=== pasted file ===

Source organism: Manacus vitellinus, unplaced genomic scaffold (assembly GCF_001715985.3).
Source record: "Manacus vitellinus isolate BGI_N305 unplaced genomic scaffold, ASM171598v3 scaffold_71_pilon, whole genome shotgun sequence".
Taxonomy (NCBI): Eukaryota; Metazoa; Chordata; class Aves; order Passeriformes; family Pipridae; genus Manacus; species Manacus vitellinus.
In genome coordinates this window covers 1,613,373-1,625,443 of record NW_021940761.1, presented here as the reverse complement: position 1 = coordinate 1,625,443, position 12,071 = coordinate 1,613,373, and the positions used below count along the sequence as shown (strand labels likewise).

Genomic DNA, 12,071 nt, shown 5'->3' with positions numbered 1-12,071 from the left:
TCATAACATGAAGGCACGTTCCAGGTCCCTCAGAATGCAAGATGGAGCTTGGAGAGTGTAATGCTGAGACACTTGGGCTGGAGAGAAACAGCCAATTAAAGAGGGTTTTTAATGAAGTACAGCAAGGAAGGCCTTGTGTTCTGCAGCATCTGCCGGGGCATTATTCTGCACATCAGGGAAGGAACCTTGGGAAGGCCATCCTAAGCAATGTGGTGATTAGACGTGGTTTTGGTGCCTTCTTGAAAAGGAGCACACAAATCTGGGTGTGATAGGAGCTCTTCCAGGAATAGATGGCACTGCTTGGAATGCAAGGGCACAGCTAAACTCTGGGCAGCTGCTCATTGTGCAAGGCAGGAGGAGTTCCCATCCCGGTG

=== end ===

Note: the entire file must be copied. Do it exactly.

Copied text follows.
Source organism: Manacus vitellinus, unplaced genomic scaffold (assembly GCF_001715985.3).
Source record: "Manacus vitellinus isolate BGI_N305 unplaced genomic scaffold, ASM171598v3 scaffold_71_pilon, whole genome shotgun sequence".
Taxonomy (NCBI): Eukaryota; Metazoa; Chordata; class Aves; order Passeriformes; family Pipridae; genus Manacus; species Manacus vitellinus.
In genome coordinates this window covers 1,613,373-1,625,443 of record NW_021940761.1, presented here as the reverse complement: position 1 = coordinate 1,625,443, position 12,071 = coordinate 1,613,373, and the positions used below count along the sequence as shown (strand labels likewise).

Genomic DNA, 12,071 nt, shown 5'->3' with positions numbered 1-12,071 from the left:
TCATAACATGAAGGCACGTTCCAGGTCCCTCAGAATGCAAGATGGAGCTTGGAGAGTGTAATGCTGAGACACTTGGGCTGGAGAGAAACAGCCAATTAAAGAGGGTTTTTAATGAAGTACAGCAAGGAAGGCCTTGTGTTCTGCAGCATCTGCCGGGGCATTATTCTGCACATCAGGGAAGGAACCTTGGGAAGGCCATCCTAAGCAATGTGGTGATTAGACGTGGTTTTGGTGCCTTCTTGAAAAGGAGCACACAAATCTGGGTGTGATAGGAGCTCTTCCAGGAATAGATGGCACTGCTTGGAATGCAAGGGCACAGCTAAACTCTGGGCAGCTGCTCATTGTGCAAGGCAGGAGGAGTTCCCATCCCGGTG